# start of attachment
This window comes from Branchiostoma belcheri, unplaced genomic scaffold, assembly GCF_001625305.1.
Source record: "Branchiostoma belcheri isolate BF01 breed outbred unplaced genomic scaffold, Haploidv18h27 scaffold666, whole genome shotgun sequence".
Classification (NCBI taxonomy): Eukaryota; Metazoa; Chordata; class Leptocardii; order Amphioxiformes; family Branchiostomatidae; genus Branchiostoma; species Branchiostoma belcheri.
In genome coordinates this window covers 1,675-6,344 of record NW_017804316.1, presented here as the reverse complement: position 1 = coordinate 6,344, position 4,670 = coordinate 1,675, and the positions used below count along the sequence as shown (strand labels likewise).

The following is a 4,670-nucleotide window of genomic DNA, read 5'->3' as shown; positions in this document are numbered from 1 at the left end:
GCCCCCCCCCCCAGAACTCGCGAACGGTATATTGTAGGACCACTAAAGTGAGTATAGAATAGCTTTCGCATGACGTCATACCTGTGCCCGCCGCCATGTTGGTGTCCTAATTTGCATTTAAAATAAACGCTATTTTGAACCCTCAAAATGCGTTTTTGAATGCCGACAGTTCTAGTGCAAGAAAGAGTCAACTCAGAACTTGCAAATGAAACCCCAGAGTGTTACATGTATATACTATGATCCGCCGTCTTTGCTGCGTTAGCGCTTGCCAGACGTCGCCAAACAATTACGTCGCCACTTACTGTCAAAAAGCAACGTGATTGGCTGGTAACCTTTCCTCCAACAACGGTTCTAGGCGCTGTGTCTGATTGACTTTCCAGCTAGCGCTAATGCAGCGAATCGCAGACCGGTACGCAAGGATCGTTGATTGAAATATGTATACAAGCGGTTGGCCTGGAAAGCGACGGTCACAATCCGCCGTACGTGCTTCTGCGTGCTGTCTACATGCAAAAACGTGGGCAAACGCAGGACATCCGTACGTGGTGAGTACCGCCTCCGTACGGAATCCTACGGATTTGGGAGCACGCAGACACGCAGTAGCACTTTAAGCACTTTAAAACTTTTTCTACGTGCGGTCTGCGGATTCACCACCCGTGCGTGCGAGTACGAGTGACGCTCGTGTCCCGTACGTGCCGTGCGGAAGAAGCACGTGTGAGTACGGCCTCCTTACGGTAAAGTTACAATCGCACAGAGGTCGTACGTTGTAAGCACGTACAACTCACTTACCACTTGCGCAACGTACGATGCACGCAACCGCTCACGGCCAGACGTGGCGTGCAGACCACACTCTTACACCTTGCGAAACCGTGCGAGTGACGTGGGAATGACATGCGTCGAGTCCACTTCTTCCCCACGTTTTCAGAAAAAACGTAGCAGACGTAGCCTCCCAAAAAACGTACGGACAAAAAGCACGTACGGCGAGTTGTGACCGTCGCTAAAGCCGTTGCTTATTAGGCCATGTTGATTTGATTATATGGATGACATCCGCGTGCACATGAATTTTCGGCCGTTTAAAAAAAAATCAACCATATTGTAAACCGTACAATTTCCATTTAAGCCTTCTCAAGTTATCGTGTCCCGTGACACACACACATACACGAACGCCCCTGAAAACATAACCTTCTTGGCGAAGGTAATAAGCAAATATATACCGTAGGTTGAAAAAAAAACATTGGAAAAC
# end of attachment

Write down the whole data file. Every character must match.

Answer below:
This window comes from Branchiostoma belcheri, unplaced genomic scaffold, assembly GCF_001625305.1.
Source record: "Branchiostoma belcheri isolate BF01 breed outbred unplaced genomic scaffold, Haploidv18h27 scaffold666, whole genome shotgun sequence".
Classification (NCBI taxonomy): Eukaryota; Metazoa; Chordata; class Leptocardii; order Amphioxiformes; family Branchiostomatidae; genus Branchiostoma; species Branchiostoma belcheri.
In genome coordinates this window covers 1,675-6,344 of record NW_017804316.1, presented here as the reverse complement: position 1 = coordinate 6,344, position 4,670 = coordinate 1,675, and the positions used below count along the sequence as shown (strand labels likewise).

The following is a 4,670-nucleotide window of genomic DNA, read 5'->3' as shown; positions in this document are numbered from 1 at the left end:
GCCCCCCCCCCCAGAACTCGCGAACGGTATATTGTAGGACCACTAAAGTGAGTATAGAATAGCTTTCGCATGACGTCATACCTGTGCCCGCCGCCATGTTGGTGTCCTAATTTGCATTTAAAATAAACGCTATTTTGAACCCTCAAAATGCGTTTTTGAATGCCGACAGTTCTAGTGCAAGAAAGAGTCAACTCAGAACTTGCAAATGAAACCCCAGAGTGTTACATGTATATACTATGATCCGCCGTCTTTGCTGCGTTAGCGCTTGCCAGACGTCGCCAAACAATTACGTCGCCACTTACTGTCAAAAAGCAACGTGATTGGCTGGTAACCTTTCCTCCAACAACGGTTCTAGGCGCTGTGTCTGATTGACTTTCCAGCTAGCGCTAATGCAGCGAATCGCAGACCGGTACGCAAGGATCGTTGATTGAAATATGTATACAAGCGGTTGGCCTGGAAAGCGACGGTCACAATCCGCCGTACGTGCTTCTGCGTGCTGTCTACATGCAAAAACGTGGGCAAACGCAGGACATCCGTACGTGGTGAGTACCGCCTCCGTACGGAATCCTACGGATTTGGGAGCACGCAGACACGCAGTAGCACTTTAAGCACTTTAAAACTTTTTCTACGTGCGGTCTGCGGATTCACCACCCGTGCGTGCGAGTACGAGTGACGCTCGTGTCCCGTACGTGCCGTGCGGAAGAAGCACGTGTGAGTACGGCCTCCTTACGGTAAAGTTACAATCGCACAGAGGTCGTACGTTGTAAGCACGTACAACTCACTTACCACTTGCGCAACGTACGATGCACGCAACCGCTCACGGCCAGACGTGGCGTGCAGACCACACTCTTACACCTTGCGAAACCGTGCGAGTGACGTGGGAATGACATGCGTCGAGTCCACTTCTTCCCCACGTTTTCAGAAAAAACGTAGCAGACGTAGCCTCCCAAAAAACGTACGGACAAAAAGCACGTACGGCGAGTTGTGACCGTCGCTAAAGCCGTTGCTTATTAGGCCATGTTGATTTGATTATATGGATGACATCCGCGTGCACATGAATTTTCGGCCGTTTAAAAAAAAATCAACCATATTGTAAACCGTACAATTTCCATTTAAGCCTTCTCAAGTTATCGTGTCCCGTGACACACACACATACACGAACGCCCCTGAAAACATAACCTTCTTGGCGAAGGTAATAAGCAAATATATACCGTAGGTTGAAAAAAAAACATTGGAAAAC